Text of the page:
Non-Fiction Reviews


E=mc2

(2001) David Bodanis, Pan, 6.99, pbk, 330pp, ISBN 0-330-39165-8

Bodanis' inspiration for this book, he tells us in the introduction, was a quote from an interview with actress Cameron Diaz, at the conclusion of which she was asked if there was anything she wanted to know. Apparently she wished to know what the famous equation actually meant. So this, then, is a 'biography' of that equation, from its birth, through definitions of its terms, to its applications in the real world and its possible uses in the future. On the whole I'd have to say the book is a bit flimsy; after all, there is only so much you can say about an equation per se. However, for the student with an O-level (junior high school) education, or the merely curious, the book does provide a good overview of a particular aspect of relativistic physics. The book really ends at about page 204, but the epilogue, appendix and notes are quite interesting in their own right, and may inspire further reading. Bodanis' style has great clarity, but the heart of this book is in the human stories that accompany the equation's genesis and application, including (as George Walden of the Sunday Telegraph points out) the oft-overlooked women. This is not a great book, but it is a good one, and I happily recommend it to anyone seeking a context for the ubiquitous equation.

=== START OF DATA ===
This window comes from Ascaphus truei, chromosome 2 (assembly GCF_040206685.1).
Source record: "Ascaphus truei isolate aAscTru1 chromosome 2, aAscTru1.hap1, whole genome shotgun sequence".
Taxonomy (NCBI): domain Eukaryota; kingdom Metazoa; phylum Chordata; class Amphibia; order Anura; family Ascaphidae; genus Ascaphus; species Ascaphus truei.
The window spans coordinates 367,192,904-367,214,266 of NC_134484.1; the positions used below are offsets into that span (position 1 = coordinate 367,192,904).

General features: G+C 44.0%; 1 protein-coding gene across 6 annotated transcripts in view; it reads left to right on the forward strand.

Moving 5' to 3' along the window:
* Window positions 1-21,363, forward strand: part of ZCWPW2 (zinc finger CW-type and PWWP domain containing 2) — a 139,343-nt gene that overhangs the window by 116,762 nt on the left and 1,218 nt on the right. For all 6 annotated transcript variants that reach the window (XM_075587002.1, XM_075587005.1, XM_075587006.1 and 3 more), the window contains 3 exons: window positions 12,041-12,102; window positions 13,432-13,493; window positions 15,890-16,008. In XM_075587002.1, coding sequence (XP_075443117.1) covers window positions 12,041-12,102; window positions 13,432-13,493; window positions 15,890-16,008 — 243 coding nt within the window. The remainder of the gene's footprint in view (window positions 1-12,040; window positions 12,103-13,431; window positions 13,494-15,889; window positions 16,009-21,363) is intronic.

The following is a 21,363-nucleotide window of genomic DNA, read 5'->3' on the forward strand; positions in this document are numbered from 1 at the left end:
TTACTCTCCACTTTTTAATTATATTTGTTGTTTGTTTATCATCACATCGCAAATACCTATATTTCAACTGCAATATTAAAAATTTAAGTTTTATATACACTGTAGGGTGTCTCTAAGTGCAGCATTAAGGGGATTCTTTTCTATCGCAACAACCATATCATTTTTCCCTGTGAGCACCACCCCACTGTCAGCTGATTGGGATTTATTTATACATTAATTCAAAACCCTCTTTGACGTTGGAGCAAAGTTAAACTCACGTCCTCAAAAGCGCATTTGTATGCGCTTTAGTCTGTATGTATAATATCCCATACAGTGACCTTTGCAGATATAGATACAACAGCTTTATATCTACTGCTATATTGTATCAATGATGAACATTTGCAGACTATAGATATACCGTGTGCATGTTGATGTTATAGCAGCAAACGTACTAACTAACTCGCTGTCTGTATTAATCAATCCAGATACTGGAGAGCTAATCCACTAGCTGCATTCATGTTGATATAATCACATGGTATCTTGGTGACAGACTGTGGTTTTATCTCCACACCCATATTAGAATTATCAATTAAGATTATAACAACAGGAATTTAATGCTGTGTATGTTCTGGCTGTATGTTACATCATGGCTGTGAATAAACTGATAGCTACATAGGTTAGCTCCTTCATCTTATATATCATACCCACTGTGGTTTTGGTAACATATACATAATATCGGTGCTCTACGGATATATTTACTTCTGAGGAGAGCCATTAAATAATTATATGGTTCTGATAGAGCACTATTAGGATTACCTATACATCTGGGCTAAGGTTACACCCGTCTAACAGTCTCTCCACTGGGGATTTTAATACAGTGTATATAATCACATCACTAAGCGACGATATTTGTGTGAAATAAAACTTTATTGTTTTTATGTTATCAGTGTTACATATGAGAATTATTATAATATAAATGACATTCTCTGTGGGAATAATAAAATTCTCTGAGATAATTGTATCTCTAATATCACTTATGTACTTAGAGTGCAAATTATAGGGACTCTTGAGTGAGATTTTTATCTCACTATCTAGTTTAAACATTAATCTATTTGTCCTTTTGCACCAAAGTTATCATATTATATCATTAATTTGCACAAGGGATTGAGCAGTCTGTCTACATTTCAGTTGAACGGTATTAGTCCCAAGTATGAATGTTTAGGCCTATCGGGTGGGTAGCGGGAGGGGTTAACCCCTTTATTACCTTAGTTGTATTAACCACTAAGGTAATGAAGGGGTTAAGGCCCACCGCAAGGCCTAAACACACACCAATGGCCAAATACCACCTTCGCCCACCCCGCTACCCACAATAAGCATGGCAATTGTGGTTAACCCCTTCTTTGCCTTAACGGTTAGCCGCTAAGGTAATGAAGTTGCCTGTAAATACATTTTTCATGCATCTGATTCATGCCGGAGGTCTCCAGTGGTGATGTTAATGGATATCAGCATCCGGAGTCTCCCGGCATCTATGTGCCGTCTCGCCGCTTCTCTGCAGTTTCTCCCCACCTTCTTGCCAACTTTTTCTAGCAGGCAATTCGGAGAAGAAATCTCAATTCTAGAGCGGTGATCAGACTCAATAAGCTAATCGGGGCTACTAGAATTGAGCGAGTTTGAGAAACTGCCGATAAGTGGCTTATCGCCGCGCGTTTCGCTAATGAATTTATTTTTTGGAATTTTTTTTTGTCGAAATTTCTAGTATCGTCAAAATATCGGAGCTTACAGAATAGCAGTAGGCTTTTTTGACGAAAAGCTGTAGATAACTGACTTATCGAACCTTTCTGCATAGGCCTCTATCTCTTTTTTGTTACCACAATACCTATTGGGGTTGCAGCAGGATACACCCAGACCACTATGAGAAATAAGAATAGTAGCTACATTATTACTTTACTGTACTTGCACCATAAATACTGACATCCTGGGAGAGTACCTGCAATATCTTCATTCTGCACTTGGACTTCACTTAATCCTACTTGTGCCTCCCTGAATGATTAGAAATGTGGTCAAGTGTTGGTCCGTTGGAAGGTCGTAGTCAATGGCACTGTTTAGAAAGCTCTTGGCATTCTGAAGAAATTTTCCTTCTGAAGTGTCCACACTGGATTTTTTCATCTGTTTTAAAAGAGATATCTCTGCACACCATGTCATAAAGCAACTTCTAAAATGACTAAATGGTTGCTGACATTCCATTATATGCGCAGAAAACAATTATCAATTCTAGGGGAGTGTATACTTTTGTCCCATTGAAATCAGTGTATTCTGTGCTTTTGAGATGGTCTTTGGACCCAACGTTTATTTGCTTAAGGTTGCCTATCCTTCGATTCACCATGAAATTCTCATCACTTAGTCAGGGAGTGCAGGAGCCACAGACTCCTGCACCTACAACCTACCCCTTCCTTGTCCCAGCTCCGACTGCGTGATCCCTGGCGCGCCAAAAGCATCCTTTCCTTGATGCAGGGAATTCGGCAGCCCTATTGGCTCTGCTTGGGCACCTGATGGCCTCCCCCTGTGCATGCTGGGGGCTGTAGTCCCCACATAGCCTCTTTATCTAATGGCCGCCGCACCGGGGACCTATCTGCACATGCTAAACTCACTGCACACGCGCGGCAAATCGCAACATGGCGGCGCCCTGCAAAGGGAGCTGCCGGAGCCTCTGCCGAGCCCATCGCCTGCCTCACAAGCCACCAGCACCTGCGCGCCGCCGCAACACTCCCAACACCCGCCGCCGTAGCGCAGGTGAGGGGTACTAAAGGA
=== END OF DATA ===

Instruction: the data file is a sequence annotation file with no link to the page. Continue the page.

Tony Chester


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